though of a conventional type rather than the nuclear arms race of the Cold War.
According to a report by RIA Novosti, Moscow may be developing a heavy-liquid-fuel, non-nuclear, precision-guided payload capability for a new class of ICBMs, which would give Russia near-global coverage similar to that sought by the U.S. under the controversial “Prompt Global Strike” program.
Using rhetoric that harkened back to the dark days of the Cold War, Russian Strategic Missile Forces Commander Colonel General Sergei Karakayev warned that Russia could develop its own strategic conventional ICBM force if the U.S. did not pull back from its efforts to create such a system, which gives the U.S. the ability to strike targets anywhere in the world within a matter of minutes.
In an apparent reference to U.S. and NATO plans to deploy missile defense systems in Europe, Karakayev said the new ICBM would be able to penetrate “any missile defense system likely to emerge in the near future.” Although the U.S. claims that the defense systems are targeted at a nuclear-armed Iran, Moscow contends that the deployment will also allow for the intercept of Russian ICBMs and thus undermine its deterrent capability.
Unlike current solid-fuel ICBMs, “the higher energy provided by liquid fuels gives it more varied and effective methods of countermeasures against global missile defense screens, including space-based elements of those systems,” Russian media quoted Karakayev as saying (“while less stable than solid fuel, liquid fuel propellants provide the highest energy per unit of fuel mass and variable thrust capability”).
Karakayev’s remarks could furthermore indicate breakthroughs in missile maneuverability, an important component in a missile’s ability to penetrate air defenses.
According to the Colonel General, the new missile will be deployed by 2018 and will be “largely superior” to its predecessors, including the Voyevoda (SS-18 “Satan”).
Despite the advantages of having a conventional global strike capability – especially if coupled with hypersonic projectiles — proponents of the program tend to highlight its potential in the context of an attack against countries or intrastate organizations that do not possess long-range nuclear capability. For clear reasons, conventionally armed ICBMs quickly lose their appeal if an opponent has a countervailing nuclear force: Given the difficulty of distinguishing between an incoming ICBM equipped with a conventional warhead and one that carries a nuclear weapon, targets might not wait until detonation to discern the nuclear status of the incoming payload, and instead retaliate through nuclear means.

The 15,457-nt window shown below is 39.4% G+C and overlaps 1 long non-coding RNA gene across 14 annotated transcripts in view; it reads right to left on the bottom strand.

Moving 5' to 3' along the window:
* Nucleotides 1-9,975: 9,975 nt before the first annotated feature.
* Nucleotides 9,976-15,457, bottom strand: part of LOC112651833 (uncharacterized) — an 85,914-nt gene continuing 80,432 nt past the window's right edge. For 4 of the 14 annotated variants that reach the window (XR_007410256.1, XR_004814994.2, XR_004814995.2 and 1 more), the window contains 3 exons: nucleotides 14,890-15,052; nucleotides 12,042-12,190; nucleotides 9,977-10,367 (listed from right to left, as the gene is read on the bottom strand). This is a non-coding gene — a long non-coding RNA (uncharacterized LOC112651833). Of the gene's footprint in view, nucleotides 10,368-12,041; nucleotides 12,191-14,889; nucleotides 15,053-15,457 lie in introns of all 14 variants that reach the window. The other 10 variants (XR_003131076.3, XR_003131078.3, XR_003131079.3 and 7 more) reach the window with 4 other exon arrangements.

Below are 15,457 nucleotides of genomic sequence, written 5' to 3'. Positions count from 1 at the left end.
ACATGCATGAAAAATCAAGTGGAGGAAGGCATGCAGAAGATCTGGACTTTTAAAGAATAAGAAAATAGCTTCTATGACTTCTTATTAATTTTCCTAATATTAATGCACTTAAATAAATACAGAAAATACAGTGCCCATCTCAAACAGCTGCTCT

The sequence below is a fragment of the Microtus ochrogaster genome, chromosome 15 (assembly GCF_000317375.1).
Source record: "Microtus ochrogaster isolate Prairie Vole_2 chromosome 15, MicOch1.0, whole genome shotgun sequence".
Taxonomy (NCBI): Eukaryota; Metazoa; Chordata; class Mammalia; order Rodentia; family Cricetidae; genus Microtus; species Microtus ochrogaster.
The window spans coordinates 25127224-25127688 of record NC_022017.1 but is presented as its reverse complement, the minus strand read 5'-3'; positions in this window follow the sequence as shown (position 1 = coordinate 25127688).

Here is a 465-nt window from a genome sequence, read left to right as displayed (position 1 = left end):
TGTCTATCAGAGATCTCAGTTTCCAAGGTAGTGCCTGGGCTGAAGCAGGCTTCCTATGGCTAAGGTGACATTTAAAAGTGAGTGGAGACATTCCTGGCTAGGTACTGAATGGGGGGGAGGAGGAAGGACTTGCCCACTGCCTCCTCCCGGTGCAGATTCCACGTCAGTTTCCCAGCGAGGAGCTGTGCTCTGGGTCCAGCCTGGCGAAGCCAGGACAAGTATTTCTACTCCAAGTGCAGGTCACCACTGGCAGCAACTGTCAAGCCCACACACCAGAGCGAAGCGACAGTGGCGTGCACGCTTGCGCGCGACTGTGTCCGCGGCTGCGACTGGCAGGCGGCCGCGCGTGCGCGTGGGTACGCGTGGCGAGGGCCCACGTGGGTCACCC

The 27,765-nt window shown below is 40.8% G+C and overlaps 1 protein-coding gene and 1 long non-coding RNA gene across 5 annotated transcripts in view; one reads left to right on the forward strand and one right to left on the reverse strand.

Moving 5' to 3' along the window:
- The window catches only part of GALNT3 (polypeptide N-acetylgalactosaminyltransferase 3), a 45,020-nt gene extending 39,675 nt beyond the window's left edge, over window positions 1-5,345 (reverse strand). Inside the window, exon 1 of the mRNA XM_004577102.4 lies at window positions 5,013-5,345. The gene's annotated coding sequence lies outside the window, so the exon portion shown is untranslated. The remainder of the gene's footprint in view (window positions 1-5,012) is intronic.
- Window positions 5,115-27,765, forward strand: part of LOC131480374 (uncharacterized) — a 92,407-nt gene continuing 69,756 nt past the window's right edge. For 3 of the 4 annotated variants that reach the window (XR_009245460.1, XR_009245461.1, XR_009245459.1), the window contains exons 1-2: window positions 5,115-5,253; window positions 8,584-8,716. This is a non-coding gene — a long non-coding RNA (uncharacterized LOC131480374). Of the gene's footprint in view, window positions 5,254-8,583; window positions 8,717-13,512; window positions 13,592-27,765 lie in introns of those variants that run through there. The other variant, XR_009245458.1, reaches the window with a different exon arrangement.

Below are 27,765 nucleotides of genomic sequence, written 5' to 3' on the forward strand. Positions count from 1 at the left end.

Meanwhile, in what was ostensibly the first confirmation of the existence of the project, Karakayev also mentioned that a series of tests of a new solid-fuel ICBM had already been conducted and that the program was “right on path” (in its reporting on Friday’s announcement, Agence France-Presse seems to confuse the two types of ICBMs). The latest test, using a mobile launcher, was held on October 24 at the Kapustin Yar firing range in southern Russia — less than a week after Russian President Vladimir Putin personally led Moscow’s most comprehensive test of its strategic nuclear arsenal since the end of the Cold War.
According to separate reports, Russia plans to test-fire a total of 11 ICBMs in 2013. Karakayev said that a new, fourth-generation automated battle management system was being introduced for the strategic missile forces, which will possess a rapid and automated retargeting capability for the nation’s ICBMs.
As the U.S. and Russia are both unlikely to abandon plans to create their conventional global strike missile forces, other countries, primarily China, and perhaps India, are likely to follow suit. In an odd twist, by adding conventional warheads to hitherto nuclear-tipped ICBMs, Moscow and Washington (and whoever else comes after) risk adding noise to what is already a dangerous game of signals interpretation, one that held the world hostage for decades.